Complications following surgery

Complications following hand and wrist surgery are fortunately rare and vary depending on the specific procedure performed, the patient's overall health, and other individual factors.

Surgery should always be viewed as a last resort having explored and considered non operative options including :

  • Do nothing and allow the natural history of the condition to play out
  • Pain killers including paracetamol and NSAID's
  • Rest and splinting 
  • Physiotherapy
  • Injections – cortisone etc.

Most patients experience positive outcomes from hand and wrist surgeries however complications can occur even in the hands of the best and most experienced of surgeons. 

The risks of surgery will be discussed in person at the time of consultation should you require surgery. Mike would be happy to see any patient at a separate consent clinic if they require more time or information over and above what was discussed at the appointment or outlined below.

This list of risks and complications is not designed to scare you or put you off surgery as the majority of his patients are very pleased with the results but do allow the patient to make an informed decision on whether to go ahead with surgery.


Failure to resolve symptoms

Our aim is to improve your symptoms.  On rare occasions unfortunately, this may not occur and maybe related to your case complexity. 

Some conditions can recur even after initial successful surgery including Dupuytrens contracture and carpal tunnel syndrome.


The hand has an excellent blood supply and therefore post-operative infections are rare. Signs of infection would be redness, pain and swelling around the surgical site and developing after a few days (3-10 days) rather than immediately post operation (1-2 days) which may be a normal reaction to surgery.

If you have any concerns, please do not hesitate contact Mike to review your wounds by photograph, video consultation or face to face assessment. 

Most infections are superficial and can be easily treated with dressings or oral antibiotics. More severe cases may have a deep infection that require a further operation to clean the wound ( debridement) or intra venous antibiotics as an inpatient. 

Very occasionally, about 1 in 20 patients develop a small pin head size white area around the white dissolvable suture (vicryl rapide) that can easily be released with a small sterile needle. This is a poorly understood reaction to the dissolving stitch rather than an infection. If this occurs simply send Mike a photo for reassurance and advice.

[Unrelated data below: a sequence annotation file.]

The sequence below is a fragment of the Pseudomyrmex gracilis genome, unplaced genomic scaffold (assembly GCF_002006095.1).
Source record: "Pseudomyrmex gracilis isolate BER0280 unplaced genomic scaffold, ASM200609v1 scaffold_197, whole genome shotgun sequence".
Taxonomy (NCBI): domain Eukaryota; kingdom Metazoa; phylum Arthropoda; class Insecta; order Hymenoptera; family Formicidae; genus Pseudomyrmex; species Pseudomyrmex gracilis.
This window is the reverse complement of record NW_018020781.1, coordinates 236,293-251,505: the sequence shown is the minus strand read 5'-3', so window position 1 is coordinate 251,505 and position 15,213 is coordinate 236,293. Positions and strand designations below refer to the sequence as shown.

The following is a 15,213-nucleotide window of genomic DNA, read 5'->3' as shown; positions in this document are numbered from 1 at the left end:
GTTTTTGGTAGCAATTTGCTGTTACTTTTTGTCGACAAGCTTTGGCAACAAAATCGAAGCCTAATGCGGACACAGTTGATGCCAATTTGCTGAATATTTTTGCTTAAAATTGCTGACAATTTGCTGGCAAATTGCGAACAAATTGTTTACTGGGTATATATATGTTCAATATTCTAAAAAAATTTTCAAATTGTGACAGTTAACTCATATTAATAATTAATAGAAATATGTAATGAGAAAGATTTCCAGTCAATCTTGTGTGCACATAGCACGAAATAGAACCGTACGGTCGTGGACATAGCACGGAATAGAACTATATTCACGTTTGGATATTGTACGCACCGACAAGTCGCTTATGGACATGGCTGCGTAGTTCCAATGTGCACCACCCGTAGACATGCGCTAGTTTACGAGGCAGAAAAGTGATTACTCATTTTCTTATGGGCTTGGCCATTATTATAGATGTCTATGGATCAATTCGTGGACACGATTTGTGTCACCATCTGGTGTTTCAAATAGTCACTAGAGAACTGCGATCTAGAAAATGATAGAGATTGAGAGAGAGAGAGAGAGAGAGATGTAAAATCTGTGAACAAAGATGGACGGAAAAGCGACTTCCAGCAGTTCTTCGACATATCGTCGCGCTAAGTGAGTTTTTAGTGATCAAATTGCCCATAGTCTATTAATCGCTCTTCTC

Ongoing pain

After any operation there will be some pain. We would hope that the majority of discomfort will settle within the first few days or week of the operation. The duration of post operative pain will depend upon the type of operation and this can be discussed in clinic.


All wounds swell after an operation and the majority of swelling will have settled within the first week and swelling after 1-2 weeks would need reviewing.


There will always be a small amount of ooze into the dressings  after an operation and is preferable to allow the blood to escape than remain inside the wound developing a haematoma (collection of blood) which can be prone to infection. If bleeding continues after a few days we would need review the wound. A haematoma is a collection of blood outside a blood vessel and if very large, may need releasing. 


Scars on the hand heal very well and often barely noticeable. Mike tends to use a stitch called vicryl rapide that dissolves and can be brushed off after 2-4 weeks. On the palm of the hand the stitches are usually interrupted and exposed, whereas on the back of the hand they are buried under the skin and called subcuticular and cannot be seen, apart from two small knots at either end of the wound. His open carpal tunnel stitch however tends to be subcuticular and buried.


Bleeding is inevitable after an operation and sometimes this comes to the skin as a bruise. This will be red after a few days turning black and blue before fading after a week or 10 days. 


Weakness can be caused by ongoing pain or a restriction of movement. Most operations hopefully maintain or increase strength, but occasionally patients can experience a mild degree of weakness. Severe weakness would be very rare.


After an operation you may develop internal scarring, which in turn can restrict the range of movement of a joint. We would hope that most of the movement would return but there may sometimes be a permanent restriction of movement. This does not usually cause much in the way of functional problem.

Nerve injury

Nerves are small soft electrical “wires” that transport information to and from the brain to the periphery.

Most nerves are mixed and have motor (movement) and sensory (sensation) roles.

The motor component sends information to a muscle to tell it to contract, while the sensory component carries information back from the skin about a variety of sensations including touch, temperature and pain.

Nerves may be injured as part of an injury but in very rare occasions can be injured during surgery. Mike takes particular care to identify all important nerves during your surgery and retract them out of harms way. Despite this very rarely they can still be injured.

If a nerve is injured, then the function may be affected. Some nerves are bruised and recovery may occur over a few months. Some nerves are permanently injured and therefore recovery is not possible leaving areas of numbness and weakness to a muscle or group of muscles.